Thursday, May 12, 2011
Here are two seemingly conflicting studies on the effectiveness of the lecture method versus a problem-solving approach to classroom instruction. First up is this study done by a group of researchers at U. of British Columbia who found that a problem-solving approach to undergrad science instruction was almost twice as effective as the lecture method as measured by student testing:
In this study, Wieman trained a postdoc, Louis Deslauriers, and a graduate student, Ellen Schelew, in an educational approach, called “deliberate practice,” that asks students to think like scientists and puzzle out problems during class. For 1 week, Deslauriers and Schelew took over one section of an introductory physics course for engineering majors, which met three times for 1 hour. A tenured physics professor continued to teach another large section using the standard lecture format.
The results were dramatic: After the intervention, the students in the deliberate practice section did more than twice as well on a 12-question multiple-choice test of the material as did those in the control section. They were also more engaged—attendance rose by 20% in the experimental section, according to one measure of interest—and a post-study survey found that nearly all said they would have liked the entire 15-week course to have been taught in the more interactive manner.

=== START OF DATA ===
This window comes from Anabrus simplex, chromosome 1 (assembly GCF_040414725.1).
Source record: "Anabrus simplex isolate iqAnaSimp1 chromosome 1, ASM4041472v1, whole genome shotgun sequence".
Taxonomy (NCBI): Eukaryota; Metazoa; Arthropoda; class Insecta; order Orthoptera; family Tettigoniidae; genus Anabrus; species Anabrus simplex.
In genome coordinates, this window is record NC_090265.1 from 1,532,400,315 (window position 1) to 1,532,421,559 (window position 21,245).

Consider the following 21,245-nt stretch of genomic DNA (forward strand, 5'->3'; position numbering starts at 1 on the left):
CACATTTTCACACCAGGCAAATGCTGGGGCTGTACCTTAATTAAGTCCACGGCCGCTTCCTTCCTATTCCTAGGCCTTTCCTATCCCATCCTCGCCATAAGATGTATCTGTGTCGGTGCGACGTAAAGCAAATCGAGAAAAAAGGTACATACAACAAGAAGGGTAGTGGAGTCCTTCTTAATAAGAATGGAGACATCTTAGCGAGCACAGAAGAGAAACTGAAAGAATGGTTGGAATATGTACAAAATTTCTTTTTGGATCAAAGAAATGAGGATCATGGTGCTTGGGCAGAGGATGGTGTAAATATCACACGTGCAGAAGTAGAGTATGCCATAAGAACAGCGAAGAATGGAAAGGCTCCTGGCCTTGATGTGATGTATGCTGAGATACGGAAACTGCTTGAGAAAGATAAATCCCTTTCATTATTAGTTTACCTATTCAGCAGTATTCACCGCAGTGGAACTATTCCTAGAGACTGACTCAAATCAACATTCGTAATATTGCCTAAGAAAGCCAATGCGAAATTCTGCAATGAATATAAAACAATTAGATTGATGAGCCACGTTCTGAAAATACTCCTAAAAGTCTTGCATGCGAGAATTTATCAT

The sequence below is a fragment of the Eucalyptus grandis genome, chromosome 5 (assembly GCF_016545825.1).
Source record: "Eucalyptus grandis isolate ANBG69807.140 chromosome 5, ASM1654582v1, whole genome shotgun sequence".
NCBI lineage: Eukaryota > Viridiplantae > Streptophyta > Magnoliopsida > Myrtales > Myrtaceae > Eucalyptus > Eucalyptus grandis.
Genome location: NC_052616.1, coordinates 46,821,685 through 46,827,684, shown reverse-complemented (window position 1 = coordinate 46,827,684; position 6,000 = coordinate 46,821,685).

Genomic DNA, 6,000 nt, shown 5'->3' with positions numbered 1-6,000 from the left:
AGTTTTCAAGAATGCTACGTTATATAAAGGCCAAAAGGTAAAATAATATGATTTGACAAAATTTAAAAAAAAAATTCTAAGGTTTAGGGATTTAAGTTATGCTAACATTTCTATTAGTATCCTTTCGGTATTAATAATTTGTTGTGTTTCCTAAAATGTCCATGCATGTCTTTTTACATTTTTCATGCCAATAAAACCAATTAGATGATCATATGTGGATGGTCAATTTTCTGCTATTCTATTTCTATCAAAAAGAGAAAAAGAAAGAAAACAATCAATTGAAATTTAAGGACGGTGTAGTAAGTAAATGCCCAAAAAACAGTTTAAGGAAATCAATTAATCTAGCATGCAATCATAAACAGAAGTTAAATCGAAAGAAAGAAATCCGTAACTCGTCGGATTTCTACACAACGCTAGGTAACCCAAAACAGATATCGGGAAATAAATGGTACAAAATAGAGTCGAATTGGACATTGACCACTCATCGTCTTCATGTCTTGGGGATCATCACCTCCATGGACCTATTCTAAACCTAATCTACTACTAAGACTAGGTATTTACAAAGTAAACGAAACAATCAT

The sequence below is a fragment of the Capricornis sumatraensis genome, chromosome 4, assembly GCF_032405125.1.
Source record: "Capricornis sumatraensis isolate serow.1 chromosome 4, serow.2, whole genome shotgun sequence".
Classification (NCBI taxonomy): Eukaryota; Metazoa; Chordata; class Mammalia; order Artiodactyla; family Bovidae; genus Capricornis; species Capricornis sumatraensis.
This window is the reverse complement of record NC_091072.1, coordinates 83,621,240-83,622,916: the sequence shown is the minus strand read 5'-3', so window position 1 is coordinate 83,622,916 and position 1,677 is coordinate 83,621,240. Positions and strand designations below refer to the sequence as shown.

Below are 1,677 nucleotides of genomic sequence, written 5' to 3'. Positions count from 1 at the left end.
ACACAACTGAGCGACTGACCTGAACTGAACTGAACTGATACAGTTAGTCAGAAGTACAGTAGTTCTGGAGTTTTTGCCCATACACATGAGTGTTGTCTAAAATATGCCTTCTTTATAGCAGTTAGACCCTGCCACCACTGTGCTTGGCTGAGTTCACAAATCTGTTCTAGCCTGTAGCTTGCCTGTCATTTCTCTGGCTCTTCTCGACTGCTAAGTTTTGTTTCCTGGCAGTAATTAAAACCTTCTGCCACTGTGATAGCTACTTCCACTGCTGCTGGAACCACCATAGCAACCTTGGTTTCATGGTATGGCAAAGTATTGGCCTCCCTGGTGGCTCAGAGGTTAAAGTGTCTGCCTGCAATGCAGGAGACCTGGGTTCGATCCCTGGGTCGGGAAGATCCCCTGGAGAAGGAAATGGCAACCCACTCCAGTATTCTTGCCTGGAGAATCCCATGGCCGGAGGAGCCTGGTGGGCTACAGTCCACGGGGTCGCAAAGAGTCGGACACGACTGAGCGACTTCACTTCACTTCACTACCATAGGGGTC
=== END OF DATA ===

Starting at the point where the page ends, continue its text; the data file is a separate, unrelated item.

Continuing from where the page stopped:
To see whether this tilt toward the problem-solving approach helps middle schoolers learn, Schwerdt and Wuppermann identified those 8th graders who had the same classmates in both math and science, but different teachers. Then they estimated the impact on student learning of class time allocated to direct instruction versus problem solving. Under which circumstance did U. S. middle-school students learn more?
Direct instruction won. Students learned 3.6 percent of a standard deviation more if the teacher spent 10 percent more time on direct instruction. That’s one to two months of extra learning during the course of the year.
The students who benefited most from direct instruction were those who were already higher-performing at the beginning of the year. But even initial low performers learned more when direct instruction consumed more class time. Sadly, U.S. middle-school pedagogy is weighted heavily toward problem-solving.
What are law profs suppose to make of this? Maybe a hybrid style is best; one that combines lectures that deliver background information with in-class problem solving exercises that engage students and reinforce the lecture material in a concrete way. If you have other ideas about how to reconcile these studies, please let us know in the comments below.
Hat tip to Stephanie West Allen for the U of B.C. study.